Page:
Friday, May 27, 2011

Knowledge of Subject Matter

("Riverbed" by Donna Grimm, soft pastels)

"The object of our discussion is not that my words may triumph over yours, not that yours may gain the victory over mine, but that between us we may discover the most perfect truth." Socrates

      It is important for me to understand and implement core concepts demonstrated through the fine arts, objectively demonstrate to my students tools of inquiry, and to also interpret effective structures of discipline(s) utilized by many professional artists within the context of a academic global society. I must generate learning experiences that are both meaningful and thought provoking for art students assigned to my care.
      Many people believe fine art instructors primarily focus upon the teaching of principles and elements of design. These elements are interwoven into the subject of fine art, to be sure, but so are culture , philosophy,  and experience. Art students use all of these ideas to inform their decisions when creating an artwork in my classroom. The young people that I teach will learn to make educated choices and maintain quality processes. Although I do not believe in dictating all of their ideas, I do anticipate the importance of directing their energy in both productive and educational activities. This influence will improve the choices they make in future art assignments and general educational studies.
      I believe a professional teacher accumulates and maintains a wide variety of literary resources that will inform the lesson plans that he or she creates. I want my lesson plans to educate, inspire and appeal to young people. However, these lessons should also fulfill the expectations of the administration that employs me. I have included in my livetext portfolio a Stand Alone Bibliography for those administrators, teachers and parents who may wish to keep informed of the literature I will be using to develop my curriculum. I often include these materials for students to read or listen to in class. Older students are also given reading homework from this private collection.
      Through journaling and observation I have learned to organize my thoughts, maintain education materials in such a way as to make them practically applicable in a classroom, and I have also learned that I can benefit from the professional experience of my fellow teachers greatly. I have developed six journals loaded with all kinds of reflections, brief essays, photographs, articles and listings of art resources for my future needs as an art instructor. Administrators may review pages and listings from the following journals during a live interview.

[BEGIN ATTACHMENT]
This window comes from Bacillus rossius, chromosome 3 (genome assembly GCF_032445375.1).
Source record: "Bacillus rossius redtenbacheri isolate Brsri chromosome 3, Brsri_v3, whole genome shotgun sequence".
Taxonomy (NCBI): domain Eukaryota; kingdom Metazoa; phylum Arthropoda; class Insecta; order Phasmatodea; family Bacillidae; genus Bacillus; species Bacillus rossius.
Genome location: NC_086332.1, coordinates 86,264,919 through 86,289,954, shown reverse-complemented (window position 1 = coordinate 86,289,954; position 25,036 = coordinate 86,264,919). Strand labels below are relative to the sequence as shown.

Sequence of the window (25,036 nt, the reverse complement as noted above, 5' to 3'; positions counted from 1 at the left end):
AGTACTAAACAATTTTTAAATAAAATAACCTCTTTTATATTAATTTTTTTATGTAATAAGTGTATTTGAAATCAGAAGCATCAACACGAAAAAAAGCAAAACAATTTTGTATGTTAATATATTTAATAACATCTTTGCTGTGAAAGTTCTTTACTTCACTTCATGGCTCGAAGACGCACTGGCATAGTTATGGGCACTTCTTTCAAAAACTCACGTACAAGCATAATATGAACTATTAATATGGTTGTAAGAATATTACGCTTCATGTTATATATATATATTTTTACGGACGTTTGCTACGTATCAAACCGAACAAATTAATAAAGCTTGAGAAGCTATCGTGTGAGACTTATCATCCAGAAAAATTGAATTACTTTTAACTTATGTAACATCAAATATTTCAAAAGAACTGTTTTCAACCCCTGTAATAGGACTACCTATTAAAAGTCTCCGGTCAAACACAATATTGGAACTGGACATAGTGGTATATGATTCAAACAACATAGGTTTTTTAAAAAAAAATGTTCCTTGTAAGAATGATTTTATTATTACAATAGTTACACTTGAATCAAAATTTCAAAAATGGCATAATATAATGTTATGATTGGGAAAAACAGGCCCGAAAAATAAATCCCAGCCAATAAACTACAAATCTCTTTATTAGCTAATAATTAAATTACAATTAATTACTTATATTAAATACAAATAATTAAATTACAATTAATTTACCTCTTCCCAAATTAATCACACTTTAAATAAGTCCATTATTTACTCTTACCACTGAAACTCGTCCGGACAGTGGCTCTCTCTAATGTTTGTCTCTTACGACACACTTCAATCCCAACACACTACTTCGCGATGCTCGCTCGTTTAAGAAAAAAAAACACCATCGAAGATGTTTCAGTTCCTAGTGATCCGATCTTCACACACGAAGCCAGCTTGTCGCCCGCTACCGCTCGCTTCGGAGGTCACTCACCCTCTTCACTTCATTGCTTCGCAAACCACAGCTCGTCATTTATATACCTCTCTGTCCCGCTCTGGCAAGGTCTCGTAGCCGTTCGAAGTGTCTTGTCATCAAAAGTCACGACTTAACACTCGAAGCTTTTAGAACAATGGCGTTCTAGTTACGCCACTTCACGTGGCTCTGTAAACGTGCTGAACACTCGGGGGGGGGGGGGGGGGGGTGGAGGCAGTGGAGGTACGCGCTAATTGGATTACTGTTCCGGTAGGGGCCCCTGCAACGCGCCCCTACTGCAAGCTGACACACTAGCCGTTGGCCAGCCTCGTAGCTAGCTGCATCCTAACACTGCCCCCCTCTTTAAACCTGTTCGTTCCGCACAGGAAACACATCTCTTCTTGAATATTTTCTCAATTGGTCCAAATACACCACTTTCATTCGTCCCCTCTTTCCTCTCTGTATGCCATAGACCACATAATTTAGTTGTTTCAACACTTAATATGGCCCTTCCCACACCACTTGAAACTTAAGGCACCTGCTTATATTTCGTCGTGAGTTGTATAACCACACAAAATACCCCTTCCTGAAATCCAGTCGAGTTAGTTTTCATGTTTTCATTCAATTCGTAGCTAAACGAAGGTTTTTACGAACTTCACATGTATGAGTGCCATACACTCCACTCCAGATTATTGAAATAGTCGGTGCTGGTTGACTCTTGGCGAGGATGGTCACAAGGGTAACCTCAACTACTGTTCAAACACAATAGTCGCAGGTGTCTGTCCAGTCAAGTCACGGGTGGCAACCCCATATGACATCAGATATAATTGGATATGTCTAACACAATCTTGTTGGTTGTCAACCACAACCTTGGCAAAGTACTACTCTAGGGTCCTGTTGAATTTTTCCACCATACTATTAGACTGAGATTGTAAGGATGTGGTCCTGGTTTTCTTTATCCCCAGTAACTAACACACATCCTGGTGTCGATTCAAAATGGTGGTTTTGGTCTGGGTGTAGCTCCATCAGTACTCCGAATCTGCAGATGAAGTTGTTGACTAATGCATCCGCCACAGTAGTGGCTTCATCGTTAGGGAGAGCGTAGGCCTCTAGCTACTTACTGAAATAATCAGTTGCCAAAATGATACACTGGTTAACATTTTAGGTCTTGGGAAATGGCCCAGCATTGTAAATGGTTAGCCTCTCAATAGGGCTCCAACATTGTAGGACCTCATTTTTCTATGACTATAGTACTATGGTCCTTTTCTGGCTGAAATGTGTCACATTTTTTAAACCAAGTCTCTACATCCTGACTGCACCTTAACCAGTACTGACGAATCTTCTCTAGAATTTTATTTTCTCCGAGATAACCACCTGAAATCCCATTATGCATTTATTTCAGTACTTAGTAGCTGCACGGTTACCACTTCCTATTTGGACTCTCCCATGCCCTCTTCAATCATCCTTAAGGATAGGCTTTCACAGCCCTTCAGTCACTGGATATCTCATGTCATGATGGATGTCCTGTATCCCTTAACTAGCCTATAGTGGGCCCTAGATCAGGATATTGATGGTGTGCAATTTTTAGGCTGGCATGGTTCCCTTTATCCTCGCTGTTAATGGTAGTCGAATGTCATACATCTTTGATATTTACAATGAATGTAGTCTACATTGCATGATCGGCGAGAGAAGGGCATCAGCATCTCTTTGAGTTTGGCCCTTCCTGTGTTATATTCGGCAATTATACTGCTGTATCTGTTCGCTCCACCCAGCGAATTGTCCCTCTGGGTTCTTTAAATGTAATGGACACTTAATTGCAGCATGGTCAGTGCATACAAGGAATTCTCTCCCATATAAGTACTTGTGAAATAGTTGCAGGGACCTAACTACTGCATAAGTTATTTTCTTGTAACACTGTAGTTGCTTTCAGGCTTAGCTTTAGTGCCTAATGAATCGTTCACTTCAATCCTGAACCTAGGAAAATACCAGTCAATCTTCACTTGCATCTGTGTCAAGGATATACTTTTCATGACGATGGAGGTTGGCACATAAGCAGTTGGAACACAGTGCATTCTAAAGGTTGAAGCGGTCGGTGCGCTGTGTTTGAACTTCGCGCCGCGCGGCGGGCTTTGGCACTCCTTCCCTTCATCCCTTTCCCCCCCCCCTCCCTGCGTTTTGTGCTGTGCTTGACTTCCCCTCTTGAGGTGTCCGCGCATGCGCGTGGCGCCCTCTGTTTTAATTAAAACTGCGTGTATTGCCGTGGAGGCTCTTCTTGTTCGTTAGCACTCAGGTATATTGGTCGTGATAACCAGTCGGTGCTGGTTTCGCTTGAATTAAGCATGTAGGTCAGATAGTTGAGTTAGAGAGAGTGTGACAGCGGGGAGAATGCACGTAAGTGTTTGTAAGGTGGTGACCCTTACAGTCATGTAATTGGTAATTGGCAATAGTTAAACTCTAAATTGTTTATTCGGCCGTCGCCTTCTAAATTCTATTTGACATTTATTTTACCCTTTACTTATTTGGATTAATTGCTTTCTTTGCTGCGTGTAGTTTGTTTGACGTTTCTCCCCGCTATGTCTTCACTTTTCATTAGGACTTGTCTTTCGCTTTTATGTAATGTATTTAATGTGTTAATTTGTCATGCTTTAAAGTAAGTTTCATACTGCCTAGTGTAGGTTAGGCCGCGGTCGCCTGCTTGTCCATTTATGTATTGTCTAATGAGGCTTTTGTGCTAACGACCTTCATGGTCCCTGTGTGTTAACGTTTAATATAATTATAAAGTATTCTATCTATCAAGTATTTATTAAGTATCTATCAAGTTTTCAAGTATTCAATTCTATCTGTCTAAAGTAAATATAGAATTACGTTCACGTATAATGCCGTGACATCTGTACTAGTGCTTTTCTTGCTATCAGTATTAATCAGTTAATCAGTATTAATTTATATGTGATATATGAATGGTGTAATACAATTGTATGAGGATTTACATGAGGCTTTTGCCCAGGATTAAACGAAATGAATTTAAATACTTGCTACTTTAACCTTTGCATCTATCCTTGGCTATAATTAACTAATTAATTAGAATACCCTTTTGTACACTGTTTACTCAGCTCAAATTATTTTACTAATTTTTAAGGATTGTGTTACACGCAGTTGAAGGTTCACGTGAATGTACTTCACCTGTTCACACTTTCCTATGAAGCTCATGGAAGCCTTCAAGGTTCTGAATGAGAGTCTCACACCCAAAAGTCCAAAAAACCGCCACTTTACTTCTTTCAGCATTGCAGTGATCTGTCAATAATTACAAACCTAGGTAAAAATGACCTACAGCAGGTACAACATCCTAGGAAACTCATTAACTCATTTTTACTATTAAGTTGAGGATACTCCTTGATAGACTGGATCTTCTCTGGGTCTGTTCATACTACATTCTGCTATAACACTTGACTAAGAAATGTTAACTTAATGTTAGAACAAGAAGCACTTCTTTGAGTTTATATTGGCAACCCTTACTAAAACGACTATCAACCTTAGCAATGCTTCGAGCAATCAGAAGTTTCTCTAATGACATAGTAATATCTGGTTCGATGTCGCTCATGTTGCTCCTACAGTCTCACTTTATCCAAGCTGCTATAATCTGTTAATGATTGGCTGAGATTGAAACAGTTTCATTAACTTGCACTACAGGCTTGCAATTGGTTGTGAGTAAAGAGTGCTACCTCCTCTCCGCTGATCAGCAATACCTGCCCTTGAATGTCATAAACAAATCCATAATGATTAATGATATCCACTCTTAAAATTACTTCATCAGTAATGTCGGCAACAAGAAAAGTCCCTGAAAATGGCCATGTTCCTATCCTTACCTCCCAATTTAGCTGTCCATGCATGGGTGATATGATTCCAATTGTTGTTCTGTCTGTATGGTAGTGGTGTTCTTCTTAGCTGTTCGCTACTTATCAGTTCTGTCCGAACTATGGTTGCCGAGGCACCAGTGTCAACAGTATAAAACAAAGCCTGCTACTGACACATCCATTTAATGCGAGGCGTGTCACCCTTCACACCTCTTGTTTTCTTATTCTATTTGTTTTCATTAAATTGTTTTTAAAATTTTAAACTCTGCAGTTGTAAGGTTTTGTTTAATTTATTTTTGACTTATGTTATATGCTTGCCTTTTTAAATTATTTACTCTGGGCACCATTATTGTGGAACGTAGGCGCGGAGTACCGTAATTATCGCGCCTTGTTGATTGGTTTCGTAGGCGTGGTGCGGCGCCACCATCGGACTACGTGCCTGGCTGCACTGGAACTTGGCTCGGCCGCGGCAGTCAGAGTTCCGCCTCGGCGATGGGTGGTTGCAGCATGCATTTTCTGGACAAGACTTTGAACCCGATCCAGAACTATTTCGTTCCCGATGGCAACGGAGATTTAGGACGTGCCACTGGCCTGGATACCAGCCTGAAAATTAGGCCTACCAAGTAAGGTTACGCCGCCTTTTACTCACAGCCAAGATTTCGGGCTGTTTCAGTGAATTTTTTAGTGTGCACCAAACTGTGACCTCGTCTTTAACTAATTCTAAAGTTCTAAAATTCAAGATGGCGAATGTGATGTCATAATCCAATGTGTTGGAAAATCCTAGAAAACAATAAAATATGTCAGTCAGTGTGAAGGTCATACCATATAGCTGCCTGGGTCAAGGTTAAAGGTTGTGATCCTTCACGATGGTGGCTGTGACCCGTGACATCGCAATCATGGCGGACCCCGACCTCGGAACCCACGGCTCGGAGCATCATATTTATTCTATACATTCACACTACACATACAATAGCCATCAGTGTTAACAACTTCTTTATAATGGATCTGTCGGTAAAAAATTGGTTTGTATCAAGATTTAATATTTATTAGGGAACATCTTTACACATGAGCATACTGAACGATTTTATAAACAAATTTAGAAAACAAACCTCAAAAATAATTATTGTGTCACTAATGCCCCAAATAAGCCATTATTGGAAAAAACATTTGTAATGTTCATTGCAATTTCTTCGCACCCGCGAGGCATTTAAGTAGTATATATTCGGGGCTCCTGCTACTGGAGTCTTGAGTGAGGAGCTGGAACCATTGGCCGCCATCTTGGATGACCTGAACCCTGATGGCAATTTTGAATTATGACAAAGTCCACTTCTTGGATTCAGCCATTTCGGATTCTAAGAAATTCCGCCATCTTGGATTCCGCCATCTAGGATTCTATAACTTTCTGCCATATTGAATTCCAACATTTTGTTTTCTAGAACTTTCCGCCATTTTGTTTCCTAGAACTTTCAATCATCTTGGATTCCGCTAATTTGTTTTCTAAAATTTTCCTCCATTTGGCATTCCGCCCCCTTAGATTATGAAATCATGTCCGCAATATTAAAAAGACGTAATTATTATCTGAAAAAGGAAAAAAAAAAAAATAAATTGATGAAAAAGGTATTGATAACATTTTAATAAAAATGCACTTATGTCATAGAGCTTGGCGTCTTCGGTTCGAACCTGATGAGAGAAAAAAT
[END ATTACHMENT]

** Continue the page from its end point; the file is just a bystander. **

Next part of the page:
The journal titled "Art At The Museum," was developed during my class by the very same name. This unique experience took place at the St. Louis Art Museum during the spring semester of 2010. The chief aim of the course work which is included in it's entirety inside of the journal, was to inform pre-service art educators how to collect, reference and use museum studies, collections and art history in the classroom. The two primary areas of focus were on ancient cultures and modern art. However, there were also some unusual studies on artifact preservation and curriculum development as well.
      I chose to create the journal titled "Literature & Art Integrated for Elementary School Children," during my studies in elementary literature in the spring semester of 2010 in addition to many enjoyable projects assigned during this informative class. It contains an abundance of ideas about how an art teacher can integrate reading, writing and literacy in the art classroom.
      The journal titled "Art Internship Seminar at UMSL," is the accumulation of a wide variety of materials I needed to reflect upon in order to complete a hands-on teaching experience at Union Elementary School, Bellville, Ill.. During the fall semester of 2010, I partnered with a fellow student to write and teach a series of six lesson plans based upon the CUSP exhibits at the Schmidt Art Center, Belleville, Illinois. The CUSP exhibits are about teaching and informing through a wide variety of objects and human experiences common to the community of individuals living in Bellville.  Through our lessons, students learned to make art that focused on their own personal identity and environment. 
      In addition to my detailed journaling, I have also observed and written descriptive essays about many qualified professionals from my surrounding school districts: Lindbergh, St. Charles, St. Louis City , and Jennings. These teachers successfully implement many educational strategies, build on their student's prior knowledge, and engage students in various methods of inquiry/research in their classrooms daily. I have incorporated much of their positive advice and methods during my State Internship experience at a Bellville elementary school, which has been documented in detail in the journal, "Ubjects."
     I also share many reproductions of art objects in my extended family's collections with my school children while teaching course studies in history, art and culture. Samples such as those pictured in my private portfolio and the careful selection of films, original artworks and literature help me to create authentic experiences for students under my instruction.

article copyrighted 2011 by Grimm 

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